Skip to main content
Premium Trial:

Request an Annual Quote

Nature Studies Report NHS Sequencing Enabled Rare Disease Diagnoses, Third Phylum Within Green Plants, More

Applying whole-genome sequencing to populations in the UK's National Health Service (NHS) enabled the genetic diagnosis of rare diseases in thousands of patients, while providing information on the etiological variants and causative genes for many of the disorders, according to a paper appearing in Nature this week. In the study, a University of Cambridge-led team generated WGS data for 13,037 individuals enrolled in 57 NHS hospitals in the UK and 26 hospitals in other countries. The researchers were able to provide a genetic diagnosis to 1,138 of 7,065 rare disease patients with detailed phenotypic data and identified 95 Mendelian associations between genes and rare diseases. The investigators also used WGS data from the UK Biobank to uncover rare alleles involved in red blood cell-associated pathologies in certain people typically excluded from genome-wide association studies. "Our study demonstrates a synergy by using WGS for diagnosis and etiological discovery in routine healthcare," the authors write. GenomeWeb has more on this here.

A genomic analysis of the pico-eukaryotic marine green alga Prasinoderma coloniale, presented in Nature Ecology & Evolution this week, reveals the existence of a new, third phylum within green plants (Viridiplantae). The P. colonialegenome — representing the first nuclear genome sequence of a unicellular member of Palmophyllophyceae — enabled a team led by scientists from BGI-Shenzhen to uncover the phylum Prasinodermophyta, which diverged before the split of Viridiplantae into Chlorophyta and Streptophyta. The researchers find adaptations of P. coloniale to its deep-water environment involved the expansion of light-harvesting proteins and a distinct type of C4 photosynthesis.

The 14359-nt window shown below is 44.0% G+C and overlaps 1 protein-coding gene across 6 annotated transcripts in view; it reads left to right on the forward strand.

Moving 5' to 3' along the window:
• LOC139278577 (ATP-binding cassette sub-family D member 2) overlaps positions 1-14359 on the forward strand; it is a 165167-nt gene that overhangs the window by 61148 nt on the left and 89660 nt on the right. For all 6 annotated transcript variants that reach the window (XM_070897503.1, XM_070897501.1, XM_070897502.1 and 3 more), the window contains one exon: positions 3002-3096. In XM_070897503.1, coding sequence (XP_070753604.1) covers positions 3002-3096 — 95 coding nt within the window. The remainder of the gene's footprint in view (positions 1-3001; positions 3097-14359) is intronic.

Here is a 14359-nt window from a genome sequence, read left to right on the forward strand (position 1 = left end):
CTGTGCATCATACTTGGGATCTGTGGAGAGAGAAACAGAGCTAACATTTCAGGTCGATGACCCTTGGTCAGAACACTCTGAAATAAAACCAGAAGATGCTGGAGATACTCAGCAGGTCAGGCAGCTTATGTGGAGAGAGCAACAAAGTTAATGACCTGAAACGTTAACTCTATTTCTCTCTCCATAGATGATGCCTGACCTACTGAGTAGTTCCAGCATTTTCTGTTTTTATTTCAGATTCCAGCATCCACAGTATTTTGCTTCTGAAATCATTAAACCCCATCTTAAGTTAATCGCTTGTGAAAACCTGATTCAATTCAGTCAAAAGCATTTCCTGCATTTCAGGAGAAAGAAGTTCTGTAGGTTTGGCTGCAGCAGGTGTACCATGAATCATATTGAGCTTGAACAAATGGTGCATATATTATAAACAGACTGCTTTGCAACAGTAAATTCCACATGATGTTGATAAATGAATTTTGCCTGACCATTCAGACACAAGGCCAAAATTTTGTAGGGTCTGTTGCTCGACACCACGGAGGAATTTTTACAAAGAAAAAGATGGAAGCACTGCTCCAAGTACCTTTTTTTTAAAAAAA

A pair of papers appearing in this week's Nature Medicine demonstrate the clinical utility of a technique for analyzing cell-free DNA (cfDNA) methylomes for detecting two different cancers. In the first study, researchers from Toronto's University Health Network and collaborators apply an approach they developed for recovering and profiling methylated DNA fragments to intracranial tumors. The team shows that the method — which combines cell-free methylated DNA immunoprecipitation and high-throughput sequencing (cfMeDIP-seq) — reveals "highly specific signatures to detect and accurately discriminate common primary intracranial tumors that share cell-of-origin lineages and can be challenging to distinguish using standard-of-care imaging." In the second study, a Harvard Medical School-led research group uses cfMeDIP-seq to accurately classify renal cell carcinoma patients across all stages of the disease. Further, they show that cfMeDIP-seq can be used with cfDNA in urine samples to identify RCC patients. "After training on larger datasets and performing prospective validation, this method could ultimately reduce morbidity and mortality through early and accurate detection of RCC and other cancers," the investigators write.